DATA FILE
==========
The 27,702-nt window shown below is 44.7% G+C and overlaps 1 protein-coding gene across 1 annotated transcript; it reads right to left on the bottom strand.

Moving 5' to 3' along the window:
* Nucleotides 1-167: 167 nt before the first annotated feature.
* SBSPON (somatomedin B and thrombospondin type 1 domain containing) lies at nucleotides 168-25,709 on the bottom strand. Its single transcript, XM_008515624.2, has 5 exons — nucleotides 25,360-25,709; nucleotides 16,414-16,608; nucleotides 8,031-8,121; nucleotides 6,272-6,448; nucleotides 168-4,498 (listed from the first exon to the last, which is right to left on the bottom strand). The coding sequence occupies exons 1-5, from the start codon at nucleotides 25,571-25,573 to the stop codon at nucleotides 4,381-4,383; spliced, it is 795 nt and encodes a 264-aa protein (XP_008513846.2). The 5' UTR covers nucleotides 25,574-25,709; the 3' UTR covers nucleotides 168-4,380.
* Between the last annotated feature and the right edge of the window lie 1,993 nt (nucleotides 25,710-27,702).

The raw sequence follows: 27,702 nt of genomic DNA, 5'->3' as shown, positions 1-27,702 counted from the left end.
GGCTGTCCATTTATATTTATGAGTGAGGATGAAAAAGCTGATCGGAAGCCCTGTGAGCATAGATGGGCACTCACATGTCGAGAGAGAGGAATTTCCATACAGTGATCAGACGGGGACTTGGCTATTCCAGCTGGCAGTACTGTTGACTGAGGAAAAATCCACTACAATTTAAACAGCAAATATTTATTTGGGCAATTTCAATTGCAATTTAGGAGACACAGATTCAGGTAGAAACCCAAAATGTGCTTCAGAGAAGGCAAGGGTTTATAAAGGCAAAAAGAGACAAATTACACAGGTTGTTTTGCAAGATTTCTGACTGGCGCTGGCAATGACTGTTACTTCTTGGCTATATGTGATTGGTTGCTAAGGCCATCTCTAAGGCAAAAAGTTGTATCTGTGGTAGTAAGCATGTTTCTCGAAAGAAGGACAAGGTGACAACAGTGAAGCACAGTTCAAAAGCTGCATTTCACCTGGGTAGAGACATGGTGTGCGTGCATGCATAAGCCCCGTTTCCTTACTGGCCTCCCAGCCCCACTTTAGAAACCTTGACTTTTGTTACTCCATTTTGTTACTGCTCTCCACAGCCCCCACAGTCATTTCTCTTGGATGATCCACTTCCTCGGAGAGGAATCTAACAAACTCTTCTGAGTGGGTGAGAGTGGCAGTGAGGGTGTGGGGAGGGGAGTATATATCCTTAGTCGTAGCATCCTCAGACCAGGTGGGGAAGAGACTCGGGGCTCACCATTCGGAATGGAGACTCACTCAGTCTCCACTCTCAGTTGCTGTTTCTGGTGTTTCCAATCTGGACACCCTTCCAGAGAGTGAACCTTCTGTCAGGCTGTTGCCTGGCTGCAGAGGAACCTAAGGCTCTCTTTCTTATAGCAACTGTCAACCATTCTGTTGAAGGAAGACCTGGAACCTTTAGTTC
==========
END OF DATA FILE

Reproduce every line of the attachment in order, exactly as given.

The 27,702-nt window shown below is 44.7% G+C and overlaps 1 protein-coding gene across 1 annotated transcript; it reads right to left on the bottom strand.

Moving 5' to 3' along the window:
* Nucleotides 1-167: 167 nt before the first annotated feature.
* SBSPON (somatomedin B and thrombospondin type 1 domain containing) lies at nucleotides 168-25,709 on the bottom strand. Its single transcript, XM_008515624.2, has 5 exons — nucleotides 25,360-25,709; nucleotides 16,414-16,608; nucleotides 8,031-8,121; nucleotides 6,272-6,448; nucleotides 168-4,498 (listed from the first exon to the last, which is right to left on the bottom strand). The coding sequence occupies exons 1-5, from the start codon at nucleotides 25,571-25,573 to the stop codon at nucleotides 4,381-4,383; spliced, it is 795 nt and encodes a 264-aa protein (XP_008513846.2). The 5' UTR covers nucleotides 25,574-25,709; the 3' UTR covers nucleotides 168-4,380.
* Between the last annotated feature and the right edge of the window lie 1,993 nt (nucleotides 25,710-27,702).

The raw sequence follows: 27,702 nt of genomic DNA, 5'->3' as shown, positions 1-27,702 counted from the left end.
GGCTGTCCATTTATATTTATGAGTGAGGATGAAAAAGCTGATCGGAAGCCCTGTGAGCATAGATGGGCACTCACATGTCGAGAGAGAGGAATTTCCATACAGTGATCAGACGGGGACTTGGCTATTCCAGCTGGCAGTACTGTTGACTGAGGAAAAATCCACTACAATTTAAACAGCAAATATTTATTTGGGCAATTTCAATTGCAATTTAGGAGACACAGATTCAGGTAGAAACCCAAAATGTGCTTCAGAGAAGGCAAGGGTTTATAAAGGCAAAAAGAGACAAATTACACAGGTTGTTTTGCAAGATTTCTGACTGGCGCTGGCAATGACTGTTACTTCTTGGCTATATGTGATTGGTTGCTAAGGCCATCTCTAAGGCAAAAAGTTGTATCTGTGGTAGTAAGCATGTTTCTCGAAAGAAGGACAAGGTGACAACAGTGAAGCACAGTTCAAAAGCTGCATTTCACCTGGGTAGAGACATGGTGTGCGTGCATGCATAAGCCCCGTTTCCTTACTGGCCTCCCAGCCCCACTTTAGAAACCTTGACTTTTGTTACTCCATTTTGTTACTGCTCTCCACAGCCCCCACAGTCATTTCTCTTGGATGATCCACTTCCTCGGAGAGGAATCTAACAAACTCTTCTGAGTGGGTGAGAGTGGCAGTGAGGGTGTGGGGAGGGGAGTATATATCCTTAGTCGTAGCATCCTCAGACCAGGTGGGGAAGAGACTCGGGGCTCACCATTCGGAATGGAGACTCACTCAGTCTCCACTCTCAGTTGCTGTTTCTGGTGTTTCCAATCTGGACACCCTTCCAGAGAGTGAACCTTCTGTCAGGCTGTTGCCTGGCTGCAGAGGAACCTAAGGCTCTCTTTCTTATAGCAACTGTCAACCATTCTGTTGAAGGAAGACCTGGAACCTTTAGTTC